May 11th, 2016 | By: Gregory Smart | Leg 1: Inside Passage

We got underway in the grey predawn this morning, our schedule dictated by the formidable Hole-in-the-wall and Okisollo tidal rapids, which transform into impassable whitewater for a few hours with each flood or ebb of the tide. Captain Brian made his calculations correctly today, and the narrow channels were placid and serene. Boat traffic often stacks up waiting in the eddies above and below the rapids for the tides to shift, and slack water becomes a green light. Tugs pulling log booms, fishing boats, water taxis and yachts all jockey for space during the brief windows of opportunity.

Safely past the rapids we turned our attention to the shoreline. The number of homes and cabins has slowly begun to diminish as we enter more and more remote waters. Logging camps and commercial salmon farms dot the many small protected inlets and bays, and the small rugged aluminum boats that serve as the regions’ link to the outside world skim from island to island.

Okisollo Channel opens to the east into the broad and often wild waters of Johnstone Strait which is the only northward route on this section of the inside passage. South of Chatham Point it was smooth sailing, with wonderful views of the snowcapped spine of Vancouver Island, but as we round the point a fresh northwest breeze began to build, blowing straight down the length of the channel. By early afternoon it built to a steady 20-25 knots directly off our bows. The ebbing tide ran against the wind and the result was a steep short period chop of about 4 feet that sent coffee mugs skittering across the countertops.

Due to the shift in the weather, we decided to press on past our intended anchorage and head instead to the protected comfort of Lagoon Cove, where the prospect of tying up to a dock for the famous happy hour and buckets of fresh prawns made for great motivation.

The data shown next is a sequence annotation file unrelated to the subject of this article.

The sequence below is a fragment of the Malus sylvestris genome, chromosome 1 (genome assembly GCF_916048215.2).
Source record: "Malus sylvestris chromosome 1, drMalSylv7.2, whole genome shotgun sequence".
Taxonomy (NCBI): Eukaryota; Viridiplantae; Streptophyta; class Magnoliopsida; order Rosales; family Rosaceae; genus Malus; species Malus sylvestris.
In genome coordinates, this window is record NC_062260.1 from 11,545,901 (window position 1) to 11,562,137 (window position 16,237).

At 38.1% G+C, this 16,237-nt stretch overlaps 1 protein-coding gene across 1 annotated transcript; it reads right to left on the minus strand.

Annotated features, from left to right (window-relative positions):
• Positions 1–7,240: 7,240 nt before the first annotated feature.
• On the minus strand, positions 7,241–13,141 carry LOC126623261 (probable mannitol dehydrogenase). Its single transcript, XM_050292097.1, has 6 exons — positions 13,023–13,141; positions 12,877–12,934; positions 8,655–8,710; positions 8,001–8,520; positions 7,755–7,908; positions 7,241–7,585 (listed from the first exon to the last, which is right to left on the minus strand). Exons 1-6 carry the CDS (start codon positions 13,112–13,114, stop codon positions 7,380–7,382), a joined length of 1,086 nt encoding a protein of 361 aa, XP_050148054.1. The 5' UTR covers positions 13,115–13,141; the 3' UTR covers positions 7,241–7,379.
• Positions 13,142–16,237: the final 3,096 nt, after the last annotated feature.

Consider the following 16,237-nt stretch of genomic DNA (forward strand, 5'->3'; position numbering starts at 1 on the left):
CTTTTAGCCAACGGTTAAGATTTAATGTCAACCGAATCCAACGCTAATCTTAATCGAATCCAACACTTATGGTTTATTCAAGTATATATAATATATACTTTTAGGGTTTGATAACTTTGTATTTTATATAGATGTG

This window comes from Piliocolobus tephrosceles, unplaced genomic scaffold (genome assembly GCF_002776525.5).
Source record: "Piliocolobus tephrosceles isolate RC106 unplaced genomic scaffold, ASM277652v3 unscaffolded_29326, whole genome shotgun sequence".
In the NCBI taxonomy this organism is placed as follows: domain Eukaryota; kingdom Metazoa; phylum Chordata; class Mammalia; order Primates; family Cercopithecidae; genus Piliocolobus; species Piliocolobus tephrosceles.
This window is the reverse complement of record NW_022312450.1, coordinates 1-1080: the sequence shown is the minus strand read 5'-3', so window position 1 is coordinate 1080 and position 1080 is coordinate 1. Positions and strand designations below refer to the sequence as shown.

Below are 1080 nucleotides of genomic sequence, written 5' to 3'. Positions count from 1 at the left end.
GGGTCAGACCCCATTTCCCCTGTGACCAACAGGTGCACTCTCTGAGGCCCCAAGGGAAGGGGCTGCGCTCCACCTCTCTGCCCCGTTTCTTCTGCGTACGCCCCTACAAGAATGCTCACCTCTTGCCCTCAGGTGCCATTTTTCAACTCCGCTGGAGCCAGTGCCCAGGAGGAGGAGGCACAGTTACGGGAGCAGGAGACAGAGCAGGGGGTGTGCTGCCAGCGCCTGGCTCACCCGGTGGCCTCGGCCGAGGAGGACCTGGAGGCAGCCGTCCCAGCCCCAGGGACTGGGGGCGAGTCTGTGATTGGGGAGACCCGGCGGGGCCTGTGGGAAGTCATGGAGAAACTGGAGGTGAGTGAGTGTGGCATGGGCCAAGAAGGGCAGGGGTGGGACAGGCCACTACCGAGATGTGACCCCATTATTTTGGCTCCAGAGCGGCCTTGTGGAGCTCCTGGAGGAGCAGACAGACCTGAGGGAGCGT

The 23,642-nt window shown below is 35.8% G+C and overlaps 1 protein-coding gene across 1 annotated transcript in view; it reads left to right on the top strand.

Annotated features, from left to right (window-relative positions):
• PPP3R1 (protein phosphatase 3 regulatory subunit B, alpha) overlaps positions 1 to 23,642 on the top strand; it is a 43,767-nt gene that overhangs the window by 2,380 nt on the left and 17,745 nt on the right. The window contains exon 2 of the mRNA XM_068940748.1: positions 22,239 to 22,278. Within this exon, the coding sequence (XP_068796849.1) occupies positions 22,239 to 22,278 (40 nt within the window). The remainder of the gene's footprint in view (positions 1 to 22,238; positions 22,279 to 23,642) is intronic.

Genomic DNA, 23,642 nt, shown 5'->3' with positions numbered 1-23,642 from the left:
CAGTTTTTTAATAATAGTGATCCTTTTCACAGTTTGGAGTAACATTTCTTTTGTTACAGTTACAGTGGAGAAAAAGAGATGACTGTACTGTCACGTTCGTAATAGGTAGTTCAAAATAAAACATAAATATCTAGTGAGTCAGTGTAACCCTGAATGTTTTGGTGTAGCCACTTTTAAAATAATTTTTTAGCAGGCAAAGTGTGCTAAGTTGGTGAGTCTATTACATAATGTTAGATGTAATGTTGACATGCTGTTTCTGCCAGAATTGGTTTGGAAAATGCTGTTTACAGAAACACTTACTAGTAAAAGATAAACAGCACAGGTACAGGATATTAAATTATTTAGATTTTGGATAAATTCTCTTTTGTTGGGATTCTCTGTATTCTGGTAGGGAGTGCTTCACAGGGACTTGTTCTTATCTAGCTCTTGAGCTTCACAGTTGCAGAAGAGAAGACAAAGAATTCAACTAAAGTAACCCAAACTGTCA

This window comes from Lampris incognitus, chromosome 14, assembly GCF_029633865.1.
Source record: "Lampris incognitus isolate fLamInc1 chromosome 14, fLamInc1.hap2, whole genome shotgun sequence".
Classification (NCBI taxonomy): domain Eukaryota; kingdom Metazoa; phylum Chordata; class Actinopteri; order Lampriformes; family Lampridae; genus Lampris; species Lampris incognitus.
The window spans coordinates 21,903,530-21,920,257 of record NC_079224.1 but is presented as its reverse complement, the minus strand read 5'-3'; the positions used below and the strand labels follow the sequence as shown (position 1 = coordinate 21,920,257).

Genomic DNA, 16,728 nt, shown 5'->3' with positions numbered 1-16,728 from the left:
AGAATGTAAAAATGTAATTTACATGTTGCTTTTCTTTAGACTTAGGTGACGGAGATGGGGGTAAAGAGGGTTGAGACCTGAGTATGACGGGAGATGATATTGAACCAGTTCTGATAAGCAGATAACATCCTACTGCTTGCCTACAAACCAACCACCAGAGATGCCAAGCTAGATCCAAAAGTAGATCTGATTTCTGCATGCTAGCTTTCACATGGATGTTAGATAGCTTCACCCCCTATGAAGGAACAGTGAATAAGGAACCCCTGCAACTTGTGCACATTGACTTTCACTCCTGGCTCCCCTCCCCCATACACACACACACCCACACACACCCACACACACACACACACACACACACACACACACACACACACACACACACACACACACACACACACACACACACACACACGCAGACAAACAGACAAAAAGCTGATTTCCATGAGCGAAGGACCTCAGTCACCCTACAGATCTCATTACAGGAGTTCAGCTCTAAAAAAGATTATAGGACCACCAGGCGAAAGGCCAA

All the boats and the crews performed spectacularly as we beat north, and soon enough we cruised through a narrow gap in the Broken Islands and entered the flat calm waters of Havannah Channel. The warm sun flooded through the windows and we were all in good spirits by time we slipped through The Blow Hole- the narrow entrance to lagoon cove.

Jeanne, the gracious and generous proprietress of the remote marina welcomed us in along with her assistants Dave, a Yukon gold miner and Jam, an effusive and diminutive emergency room nurse from Vancouver, who sailed in a few weeks ago and loved it so much they’ve decided to stay for the summer to assist Jeanne. Once all the boats were tied up and secure Jeanne soon had us all cleaning the days’ catch of spot prawns for the evening’s happy hour, which stretched on long into the evening as we visited with other boaters, local fisherman, and even a couple of bear hunters who stopped by for fuel and a chat. A relaxing end to a long and satisfying day. Adventure, community, scenery, and fresh seafood… Who could ask for anything more?

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